Do not reply, even if you recognize the sender as a well-known business or financial institution. If you have an account with this institution, contact them directly and ask them to verify the email’s information to avoid online phishing scams.

Do not click any links provided in these emails (or cut and paste them into a browser). This may download viruses to your computer, or at best, confirm your email address to phishers.

Do not open any attachments. If you receive an attachment you are not expecting, confirm that they did indeed send the message and meant to send an attachment.

Do not enter your personal information or passwords on an untrusted Web site or form referenced in the email. 

How to Report Phishing?

If you got a phishing email or text message, report it. The information you give can help fight the online phishing scams. If you believe that you have provided sensitive financial information about yourself or any accounts through a phishing scam, you should:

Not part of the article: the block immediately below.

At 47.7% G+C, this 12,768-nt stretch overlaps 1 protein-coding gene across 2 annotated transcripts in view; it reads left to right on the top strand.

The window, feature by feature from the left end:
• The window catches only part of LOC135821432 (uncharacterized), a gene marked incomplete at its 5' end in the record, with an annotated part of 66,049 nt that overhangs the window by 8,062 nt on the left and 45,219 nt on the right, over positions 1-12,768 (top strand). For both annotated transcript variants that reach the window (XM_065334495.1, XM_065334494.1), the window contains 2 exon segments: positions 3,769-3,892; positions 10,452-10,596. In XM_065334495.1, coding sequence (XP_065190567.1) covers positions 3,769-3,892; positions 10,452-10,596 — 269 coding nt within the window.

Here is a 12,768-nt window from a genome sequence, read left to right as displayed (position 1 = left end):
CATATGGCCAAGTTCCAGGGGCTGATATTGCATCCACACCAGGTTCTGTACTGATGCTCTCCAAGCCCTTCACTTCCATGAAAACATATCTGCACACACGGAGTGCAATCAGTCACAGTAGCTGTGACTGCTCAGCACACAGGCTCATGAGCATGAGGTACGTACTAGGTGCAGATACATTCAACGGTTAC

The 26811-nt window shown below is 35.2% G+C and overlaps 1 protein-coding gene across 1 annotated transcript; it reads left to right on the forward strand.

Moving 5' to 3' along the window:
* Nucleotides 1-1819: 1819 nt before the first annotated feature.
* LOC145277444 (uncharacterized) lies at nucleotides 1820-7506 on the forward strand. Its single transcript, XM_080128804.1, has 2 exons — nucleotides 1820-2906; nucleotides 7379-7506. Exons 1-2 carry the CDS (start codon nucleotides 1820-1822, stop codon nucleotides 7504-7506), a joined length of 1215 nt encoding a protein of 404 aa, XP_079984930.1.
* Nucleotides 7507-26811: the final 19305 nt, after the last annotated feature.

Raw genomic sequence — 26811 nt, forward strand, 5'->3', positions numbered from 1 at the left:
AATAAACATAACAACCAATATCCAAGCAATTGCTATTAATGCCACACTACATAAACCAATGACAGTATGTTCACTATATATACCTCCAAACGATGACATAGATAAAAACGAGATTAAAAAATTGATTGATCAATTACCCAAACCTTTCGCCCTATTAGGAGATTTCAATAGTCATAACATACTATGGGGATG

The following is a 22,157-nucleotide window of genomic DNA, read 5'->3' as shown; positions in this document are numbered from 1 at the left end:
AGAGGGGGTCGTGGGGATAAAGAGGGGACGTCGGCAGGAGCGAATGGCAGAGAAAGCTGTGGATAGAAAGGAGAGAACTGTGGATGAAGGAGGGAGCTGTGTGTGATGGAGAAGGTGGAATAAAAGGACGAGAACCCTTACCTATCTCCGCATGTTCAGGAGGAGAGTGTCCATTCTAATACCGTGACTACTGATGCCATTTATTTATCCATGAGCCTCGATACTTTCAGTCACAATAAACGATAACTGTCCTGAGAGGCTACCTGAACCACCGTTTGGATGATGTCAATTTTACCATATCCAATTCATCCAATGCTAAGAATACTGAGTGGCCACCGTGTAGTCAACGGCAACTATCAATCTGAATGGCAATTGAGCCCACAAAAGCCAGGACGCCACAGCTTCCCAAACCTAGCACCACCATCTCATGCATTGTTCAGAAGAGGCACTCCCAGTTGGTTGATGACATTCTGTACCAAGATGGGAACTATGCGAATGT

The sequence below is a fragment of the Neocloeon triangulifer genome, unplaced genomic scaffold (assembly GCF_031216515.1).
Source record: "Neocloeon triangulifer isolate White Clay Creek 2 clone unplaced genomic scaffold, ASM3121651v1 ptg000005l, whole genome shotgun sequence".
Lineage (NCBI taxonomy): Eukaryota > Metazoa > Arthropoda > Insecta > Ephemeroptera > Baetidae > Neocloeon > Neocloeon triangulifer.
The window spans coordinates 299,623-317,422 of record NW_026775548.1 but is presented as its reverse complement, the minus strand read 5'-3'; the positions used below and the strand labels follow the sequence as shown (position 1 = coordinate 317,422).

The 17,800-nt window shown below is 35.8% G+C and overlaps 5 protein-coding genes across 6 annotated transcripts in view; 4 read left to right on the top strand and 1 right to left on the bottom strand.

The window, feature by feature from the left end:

• Contact your financial institution or account immediately
  • Contact the three major credit bureaus and request that a fraud alert be placed on your credit report.

Step 1. If you got a phishing email, forward it to the Anti-Phishing Working Group at [email protected]. If you got a phishing text message, forward it to SPAM (7726).

Step 2. Report the phishing attack to the FTC at ftc.gov/complaint.

10 0
SHARES
Facebook
Twitter
Pinterest
LinkedIn

Want more stuff like this?

Every week we’ll send you advice, tips, and in-depth tutorials free of cost!

Don’t worry; we don’t spam. You can unsubscribe here anytime.

Leave a Comment